Announcement of Public Servants Disclosure Protection Act review task force

News release

November 29, 2022 – Ottawa, Ontario – Treasury Board of Canada Secretariat

The Government of Canada is committed to promoting a positive and respectful public service grounded in values and ethics. Today, the Honourable Mona Fortier, President of the Treasury Board, announced the appointment of an external task force that will explore revisions to the Public Servants Disclosure Protection Act (PSDPA).

The nine-member task force’s review will consider opportunities to enhance the federal disclosure process and strengthen protections and supports for public servants who come forward to disclose wrongdoing. It will be co-chaired by Suzanne Craig and Mary McFadyen, who each bring significant experience to bear in the field. The task force members bring diverse expertise and include academics, individuals with expertise in other Canadian jurisdictions, Senior Officers for Internal Disclosure, and bargaining agent representatives.

The task force will produce a public report that provides the government with recommendations on possible amendments to the act to further support and protect federal employees who come forward to disclose wrongdoing. Their work will begin in January 2023 and is expected to take 12 to 18 months.

The review will consider the recommendations of the 2017 report issued by the Standing Committee on Government Operations and Estimates (OGGO) as well as Canadian and international research and experience. It will also consider the parliamentary debate, the testimony at committee and the final outcome of the Private Members’ Bill C-290, An Act to amend the Public Servants Disclosure Protection Act in its report. Experts as well as public servants will also be given an opportunity to participate.

Since the act was first introduced in 2007, several enhancements have been implemented to support disclosure. These include guidance for the internal disclosure process; awareness activities and training for public servants, supervisors and managers; and enhanced reporting of disclosures and acts of founded wrongdoing.

The government is committed to continually improving its disclosure regime so that employees feel confident bringing forward cases of wrongdoing and Canadians continue to have the utmost faith in the integrity of our institutions.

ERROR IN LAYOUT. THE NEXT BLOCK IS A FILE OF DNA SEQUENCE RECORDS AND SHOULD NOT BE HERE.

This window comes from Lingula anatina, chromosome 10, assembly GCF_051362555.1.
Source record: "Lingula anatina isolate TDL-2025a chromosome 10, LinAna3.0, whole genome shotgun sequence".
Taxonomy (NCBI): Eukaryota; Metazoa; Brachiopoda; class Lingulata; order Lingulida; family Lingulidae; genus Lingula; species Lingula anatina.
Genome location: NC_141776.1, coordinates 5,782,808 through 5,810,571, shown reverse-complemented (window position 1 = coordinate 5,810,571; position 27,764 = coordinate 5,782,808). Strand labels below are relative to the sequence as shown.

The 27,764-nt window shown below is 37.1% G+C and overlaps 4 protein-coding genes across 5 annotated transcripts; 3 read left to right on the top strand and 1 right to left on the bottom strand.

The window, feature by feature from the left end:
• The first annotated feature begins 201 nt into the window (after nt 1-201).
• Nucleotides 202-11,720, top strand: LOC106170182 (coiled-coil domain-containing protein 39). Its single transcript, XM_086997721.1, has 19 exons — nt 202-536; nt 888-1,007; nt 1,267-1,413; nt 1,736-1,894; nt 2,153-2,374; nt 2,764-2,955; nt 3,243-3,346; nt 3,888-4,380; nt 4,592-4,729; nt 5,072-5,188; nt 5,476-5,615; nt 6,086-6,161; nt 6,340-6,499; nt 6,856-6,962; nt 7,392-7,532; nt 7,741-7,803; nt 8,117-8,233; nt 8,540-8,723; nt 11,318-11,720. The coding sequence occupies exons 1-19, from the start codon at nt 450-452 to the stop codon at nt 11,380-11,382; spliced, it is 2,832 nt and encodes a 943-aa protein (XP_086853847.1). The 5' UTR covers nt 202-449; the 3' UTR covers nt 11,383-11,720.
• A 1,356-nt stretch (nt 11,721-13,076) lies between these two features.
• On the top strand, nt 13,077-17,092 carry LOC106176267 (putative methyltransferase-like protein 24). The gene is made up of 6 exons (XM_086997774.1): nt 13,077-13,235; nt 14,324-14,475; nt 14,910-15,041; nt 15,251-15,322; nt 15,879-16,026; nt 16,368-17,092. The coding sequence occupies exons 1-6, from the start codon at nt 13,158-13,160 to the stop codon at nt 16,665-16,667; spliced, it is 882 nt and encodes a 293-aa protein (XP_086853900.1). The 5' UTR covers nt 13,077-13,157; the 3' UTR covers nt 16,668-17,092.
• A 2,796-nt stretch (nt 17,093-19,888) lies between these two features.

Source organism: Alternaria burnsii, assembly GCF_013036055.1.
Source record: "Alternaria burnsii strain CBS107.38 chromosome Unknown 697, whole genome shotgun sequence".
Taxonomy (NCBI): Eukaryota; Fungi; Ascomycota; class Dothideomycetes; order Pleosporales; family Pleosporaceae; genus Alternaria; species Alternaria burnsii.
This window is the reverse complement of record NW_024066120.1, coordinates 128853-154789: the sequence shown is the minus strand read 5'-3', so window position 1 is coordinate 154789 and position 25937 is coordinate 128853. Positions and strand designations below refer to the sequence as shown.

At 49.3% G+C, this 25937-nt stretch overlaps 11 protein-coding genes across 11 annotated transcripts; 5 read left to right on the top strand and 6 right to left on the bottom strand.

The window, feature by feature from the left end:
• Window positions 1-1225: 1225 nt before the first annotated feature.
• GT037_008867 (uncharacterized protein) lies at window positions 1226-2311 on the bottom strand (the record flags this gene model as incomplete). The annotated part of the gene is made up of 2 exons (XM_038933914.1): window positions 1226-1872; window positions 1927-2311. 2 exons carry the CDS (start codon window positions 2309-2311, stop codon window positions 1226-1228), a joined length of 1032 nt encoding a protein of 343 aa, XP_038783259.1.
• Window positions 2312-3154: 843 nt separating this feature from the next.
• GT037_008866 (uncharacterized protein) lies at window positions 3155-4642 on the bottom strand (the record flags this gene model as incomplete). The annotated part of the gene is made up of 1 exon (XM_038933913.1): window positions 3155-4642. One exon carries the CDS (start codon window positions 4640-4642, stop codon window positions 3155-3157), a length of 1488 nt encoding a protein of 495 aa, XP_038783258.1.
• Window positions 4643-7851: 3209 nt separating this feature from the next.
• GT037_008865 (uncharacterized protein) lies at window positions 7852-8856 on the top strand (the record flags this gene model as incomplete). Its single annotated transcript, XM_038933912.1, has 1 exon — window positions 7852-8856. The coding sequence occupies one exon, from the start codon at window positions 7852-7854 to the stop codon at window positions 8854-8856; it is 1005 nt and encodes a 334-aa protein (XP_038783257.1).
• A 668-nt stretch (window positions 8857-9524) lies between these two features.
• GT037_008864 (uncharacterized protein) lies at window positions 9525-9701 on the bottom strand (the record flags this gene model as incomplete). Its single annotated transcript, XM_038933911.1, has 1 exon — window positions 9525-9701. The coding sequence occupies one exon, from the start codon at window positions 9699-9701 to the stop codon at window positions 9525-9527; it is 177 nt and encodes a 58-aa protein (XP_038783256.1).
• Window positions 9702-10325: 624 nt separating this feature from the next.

“Those who disclose serious wrongdoing must be protected. The external review task force will recommend improvements to the federal disclosure process to better protect and empower employees to come forward with cases of potential wrongdoing without fear of reprisal. I’m grateful to its distinguished members for their service.”

-        The Honourable Mona Fortier, President of the Treasury Board

Quick facts

  • The PSDPA came into effect on April 15, 2007, replacing the Treasury Board's Policy on the Internal Disclosure of Information Concerning Wrongdoing in the Workplace.

  • The PSDPA is one of the recourse options for federal public servants that cover issues such as harassment, discrimination, labour grievances and privacy complaints. These include mechanisms under the Federal Public Sector Labour Relations Act, the Canada Labour Code, the Canada Occupational Health and Safety Regulations, the Workplace Harassment and Violence Prevention Regulations, the Canadian Human Rights Act, the Privacy Act and the Procurement Ombudsman Regulations.

  • A key objective of the act is to promote and sustain an ethical workplace culture, and to maintain and enhance Canadians’ confidence in the integrity of the federal public sector. The act created the Office of the Public Sector Integrity Commissioner, and also created the Public Servants Disclosure Protection Tribunal to address alleged cases of reprisal. 

  • The review will build on the study of the PSDPA that was undertaken by the Standing Committee on Government Operations and Estimates in 2017 containing 15 recommendations. In its response to the report, the Government committed to make improvements to the administration and operation of the internal disclosure process and the protection from acts of reprisal.

  • Currently, 134 government institutions are subject to the Public Servants Disclosure Protection Act, including departments, separate agencies, Crown corporations and wholly owned subsidiaries, and Agents of Parliament, all of which must establish internal disclosure procedures.

Associated links


Monica Granados
Press Secretary
Office of the President
Treasury Board of Canada Secretariat

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